CW: The following post discusses animal cruelty & death (cat)
In preparing the REED: Cambridgeshire records, I was drawn to an event that demanded explanation beyond what the record provided. The diocesan court proceedings for 10 April 1639 list five men, William Smith, William Wade, Thomas Barkinn, Bartholomew Scott, and a ‘Reynolds,’ a servant of Thomas Draper, who tortured a cat, presumably to death, on New Year’s Day:
Willelmus Wade: [it is reported against him thus] that he was present and an Actor on Newyeares day att ye tyme of divine seruice in the Quire when a great noise & disturbance was made neere the Quire of the Cathedrall Church of Ely by the Roasting of a Catt tyed to a spitt by one William Smith & there a fire made about it. whereby much people were gathered together & a great prophanacion made both of day & place. [He appeared and confesses] that [he did so] at ye common greene where sports use to be the in the time of diuine service at Night.
The likeliest place for this event seems to be what is now called ‘Palace Green,’ mentioned in VCH: Cambridgeshire in respect to the location of the Bishop’s Palace (now the King’s School Ely). ‘The Park,’ the open space between Ely Cathedral and Cherry Hill, where Ely Castle once stood, is perhaps another possibility.
Although the record is left unfinished, we know that all five men confessed and were ordered to do penance before the minister, the churchwardens, and three parishioners. They faced no charges, it would seem, for animal cruelty. The crimes for which the men were found guilty were, as Bruce Thomas Boehrer notes, ‘examples of vandalism and profanation rather than cruelty.’ Boehrer connects the example of William Smith and company to another case, five years later, in which ‘the parliamentary troopers who overran Lichfield Close used hounds to hunt cats through the cathedral on successive days,’ a means to register Puritan contempt for the spiritual practices associated with high-church Anglicanism.’
In my discussion of performance traditions in the Cambridgeshire records, I tentatively suggest that this act of cat immolation could be a demonstration of anti-Catholic sentiment associated with a New Year’s celebration. It may well also, however, be a Puritan critique of the services held at Ely. Or it may be entirely unconnected to religious sentiment. It may be a seasonal festivity, a dramatic act, or a case of animal cruelty with no deeper meaning, all possibilities with historical attestation. For remainder of this discussion, I would like to consider some of these further possibilities and the contexts in which they appear.
Cat Immolation as Puritan Critique of High-Church Anglicanism
In 1639, the bishop of Ely was the newly-raised Matthew Wren, a notorious anti-Puritan and anti-Calvinist who appears elsewhere in the records (see especially his 1638 Visitation Articles and the 1640 Petition against Bishop Wren), and whose religious and political positions led to Parliamentary censure and imprisonment in the Tower of London in 1642.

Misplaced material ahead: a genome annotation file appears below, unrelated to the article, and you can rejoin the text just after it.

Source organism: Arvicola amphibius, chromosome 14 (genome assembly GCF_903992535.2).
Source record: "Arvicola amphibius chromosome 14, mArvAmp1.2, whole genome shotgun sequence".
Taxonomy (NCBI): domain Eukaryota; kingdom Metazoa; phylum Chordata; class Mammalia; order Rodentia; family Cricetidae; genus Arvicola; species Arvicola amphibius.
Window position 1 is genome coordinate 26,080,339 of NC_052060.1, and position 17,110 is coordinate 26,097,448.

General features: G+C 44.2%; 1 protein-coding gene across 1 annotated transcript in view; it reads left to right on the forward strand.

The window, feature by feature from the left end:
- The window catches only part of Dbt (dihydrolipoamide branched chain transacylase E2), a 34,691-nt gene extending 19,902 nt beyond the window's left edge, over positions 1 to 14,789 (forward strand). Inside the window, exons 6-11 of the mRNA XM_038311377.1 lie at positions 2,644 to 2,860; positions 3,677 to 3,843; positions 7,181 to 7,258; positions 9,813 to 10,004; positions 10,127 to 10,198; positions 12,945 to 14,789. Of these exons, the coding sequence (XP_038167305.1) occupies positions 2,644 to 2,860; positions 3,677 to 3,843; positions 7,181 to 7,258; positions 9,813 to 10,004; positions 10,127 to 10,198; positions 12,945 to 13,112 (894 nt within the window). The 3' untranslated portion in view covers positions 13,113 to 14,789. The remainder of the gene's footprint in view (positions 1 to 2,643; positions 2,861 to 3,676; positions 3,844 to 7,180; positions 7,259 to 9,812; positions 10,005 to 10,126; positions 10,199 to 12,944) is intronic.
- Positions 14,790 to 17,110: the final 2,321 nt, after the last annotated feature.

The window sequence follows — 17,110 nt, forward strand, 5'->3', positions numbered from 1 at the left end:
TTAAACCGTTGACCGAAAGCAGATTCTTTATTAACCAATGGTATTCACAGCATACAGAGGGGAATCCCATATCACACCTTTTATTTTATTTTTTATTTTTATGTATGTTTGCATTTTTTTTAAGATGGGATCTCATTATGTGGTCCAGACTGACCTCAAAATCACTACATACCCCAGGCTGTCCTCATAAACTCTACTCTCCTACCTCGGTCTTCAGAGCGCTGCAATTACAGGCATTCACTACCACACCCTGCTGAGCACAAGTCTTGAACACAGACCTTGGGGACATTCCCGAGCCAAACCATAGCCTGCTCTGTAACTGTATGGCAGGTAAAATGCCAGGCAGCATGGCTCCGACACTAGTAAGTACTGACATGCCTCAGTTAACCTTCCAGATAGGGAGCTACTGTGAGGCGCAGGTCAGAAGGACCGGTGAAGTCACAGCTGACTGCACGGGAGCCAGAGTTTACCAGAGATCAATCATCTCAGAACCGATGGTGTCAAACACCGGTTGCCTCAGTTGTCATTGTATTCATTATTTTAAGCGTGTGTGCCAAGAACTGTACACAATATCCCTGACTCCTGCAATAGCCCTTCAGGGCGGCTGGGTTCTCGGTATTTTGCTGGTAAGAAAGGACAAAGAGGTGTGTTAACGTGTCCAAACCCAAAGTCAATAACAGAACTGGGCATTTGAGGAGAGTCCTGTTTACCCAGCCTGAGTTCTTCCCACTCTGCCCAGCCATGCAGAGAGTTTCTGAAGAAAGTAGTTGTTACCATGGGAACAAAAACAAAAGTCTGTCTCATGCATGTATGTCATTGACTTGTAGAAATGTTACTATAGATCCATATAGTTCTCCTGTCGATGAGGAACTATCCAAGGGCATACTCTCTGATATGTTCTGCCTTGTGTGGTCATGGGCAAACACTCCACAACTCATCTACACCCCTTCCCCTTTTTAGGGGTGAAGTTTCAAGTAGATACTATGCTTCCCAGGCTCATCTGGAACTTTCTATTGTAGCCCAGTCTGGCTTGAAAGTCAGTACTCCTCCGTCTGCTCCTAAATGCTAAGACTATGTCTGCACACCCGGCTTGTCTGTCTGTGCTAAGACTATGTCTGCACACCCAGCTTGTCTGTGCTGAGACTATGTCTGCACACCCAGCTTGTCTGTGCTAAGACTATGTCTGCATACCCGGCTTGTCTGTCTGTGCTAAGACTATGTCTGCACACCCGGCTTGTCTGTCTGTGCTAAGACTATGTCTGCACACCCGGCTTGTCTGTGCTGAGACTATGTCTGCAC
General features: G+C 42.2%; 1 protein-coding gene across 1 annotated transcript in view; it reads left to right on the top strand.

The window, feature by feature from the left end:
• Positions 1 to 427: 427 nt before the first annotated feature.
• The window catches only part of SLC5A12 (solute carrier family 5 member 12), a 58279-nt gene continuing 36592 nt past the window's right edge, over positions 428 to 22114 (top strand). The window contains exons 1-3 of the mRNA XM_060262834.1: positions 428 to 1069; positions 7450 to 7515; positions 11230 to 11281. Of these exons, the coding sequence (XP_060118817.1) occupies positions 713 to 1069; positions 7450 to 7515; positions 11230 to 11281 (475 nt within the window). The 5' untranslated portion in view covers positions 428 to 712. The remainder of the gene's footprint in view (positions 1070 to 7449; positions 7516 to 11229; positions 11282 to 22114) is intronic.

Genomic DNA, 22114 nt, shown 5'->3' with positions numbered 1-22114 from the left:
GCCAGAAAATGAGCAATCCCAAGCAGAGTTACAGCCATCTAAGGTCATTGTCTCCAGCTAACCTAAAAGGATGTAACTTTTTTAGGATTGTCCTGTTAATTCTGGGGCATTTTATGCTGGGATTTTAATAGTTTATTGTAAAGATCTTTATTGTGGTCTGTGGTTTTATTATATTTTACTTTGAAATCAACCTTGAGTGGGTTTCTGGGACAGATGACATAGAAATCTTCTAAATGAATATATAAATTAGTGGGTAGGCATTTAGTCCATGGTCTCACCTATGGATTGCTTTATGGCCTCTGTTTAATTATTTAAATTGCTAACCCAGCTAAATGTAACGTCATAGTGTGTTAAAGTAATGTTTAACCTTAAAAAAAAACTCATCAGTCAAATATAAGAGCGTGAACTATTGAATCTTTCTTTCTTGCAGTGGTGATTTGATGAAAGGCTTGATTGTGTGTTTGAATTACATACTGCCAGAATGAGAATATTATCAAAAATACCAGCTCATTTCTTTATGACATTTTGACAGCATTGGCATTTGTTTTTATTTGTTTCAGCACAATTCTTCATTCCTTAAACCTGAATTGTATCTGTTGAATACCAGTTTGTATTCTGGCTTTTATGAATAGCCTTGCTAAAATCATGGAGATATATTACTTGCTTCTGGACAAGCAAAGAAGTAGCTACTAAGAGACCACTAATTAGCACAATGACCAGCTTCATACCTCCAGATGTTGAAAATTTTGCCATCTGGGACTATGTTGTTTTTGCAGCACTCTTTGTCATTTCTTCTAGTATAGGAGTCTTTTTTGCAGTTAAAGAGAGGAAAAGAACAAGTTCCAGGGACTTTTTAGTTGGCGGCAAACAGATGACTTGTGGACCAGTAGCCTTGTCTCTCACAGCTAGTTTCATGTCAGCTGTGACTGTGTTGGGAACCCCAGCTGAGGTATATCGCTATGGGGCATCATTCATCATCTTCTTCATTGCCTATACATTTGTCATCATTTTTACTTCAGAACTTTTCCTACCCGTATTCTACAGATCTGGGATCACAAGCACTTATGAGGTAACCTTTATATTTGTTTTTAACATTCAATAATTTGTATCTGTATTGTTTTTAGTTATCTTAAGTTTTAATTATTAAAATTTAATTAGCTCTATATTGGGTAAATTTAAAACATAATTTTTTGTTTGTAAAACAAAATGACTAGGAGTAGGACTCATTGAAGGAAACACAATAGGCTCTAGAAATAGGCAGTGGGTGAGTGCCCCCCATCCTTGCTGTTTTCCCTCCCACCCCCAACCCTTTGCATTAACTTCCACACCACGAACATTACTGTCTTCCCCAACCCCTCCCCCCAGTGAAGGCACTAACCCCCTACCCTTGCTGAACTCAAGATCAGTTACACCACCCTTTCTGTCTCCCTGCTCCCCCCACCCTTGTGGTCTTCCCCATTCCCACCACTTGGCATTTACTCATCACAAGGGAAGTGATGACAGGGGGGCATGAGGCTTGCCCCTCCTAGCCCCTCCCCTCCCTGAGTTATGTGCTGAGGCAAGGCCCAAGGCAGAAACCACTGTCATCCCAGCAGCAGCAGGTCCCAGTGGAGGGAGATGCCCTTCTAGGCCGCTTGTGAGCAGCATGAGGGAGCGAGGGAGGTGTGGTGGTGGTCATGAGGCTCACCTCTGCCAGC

Wren was not the first bishop of Ely to harry Cambridgeshire’s Puritans and Calvinists. Both John Buckeridge (c 1562–1631), bishop of Ely from 1628 to his death, and his successor, Francis White (1563/4–1638), were adherents of a distinctly moderate Protestantism, specifically the English Arminianism of the ‘Durham Circle’ under Richard Neile, bishop of Durham.
Like Wren, Francis White was closely tied to William Laud, whose ‘chief target[s]’ were ‘puritan nonconformists,’ and whose ‘ecclesiastical policy’ relied on ‘ceremonial conformity.’ Indeed, White even dedicated his A treatise of the Sabbath-day. Containing, a defence of the orthodoxall doctrine of the Church of England, against sabbatarian-novelty (1635) to Laud. Further, White had died February 1638, making New Year’s Day (1 January) 1639 a significant moment to mark out or protest ‘a new reformation.’ Thus it could be argued that William Smith and the rest of the accused were deliberately profaning the church service in support of Puritanism. That said, while the court proceedings do refer to the act as ‘a prophanacion,’ noise and disturbance seem here to be the primary concern, aligning the crime more with conventional charges of public disturbance, such as singing, dancing, or playing games during the time of service.
Cat Immolation as Seasonal Festivity
Robert Darnton and Bruce Boehrer each observe that both continental Catholics and English Protestants could engage in cat torture or cat burning as a season festivity. In France this practice may have been tied either to Lent or Midsummer celebrations, although Boehrer also notes that ‘cats were tortured throughout early modern Europe on numerous occasions that do not bear any clear relation to seasonal holidays,’ and cites the ‘nonseasonal practice of whipping a cat to death [which] proved lastingly popular in some parts of the realm.’ Boehrer also points out that cat immolation seems not to have been a part of English Midsummer festivals, but that the practice may have featured more regularly from the early 1600s in the carnivalesque festivals of Bonfire Night (5 November) and Elizabeth Day (17 November), where the Pope was often burned in effigy. There seems to be no evidence, however, for a similar form of celebration at the new year.
Cat Immolation as an Element of Dramatic Performance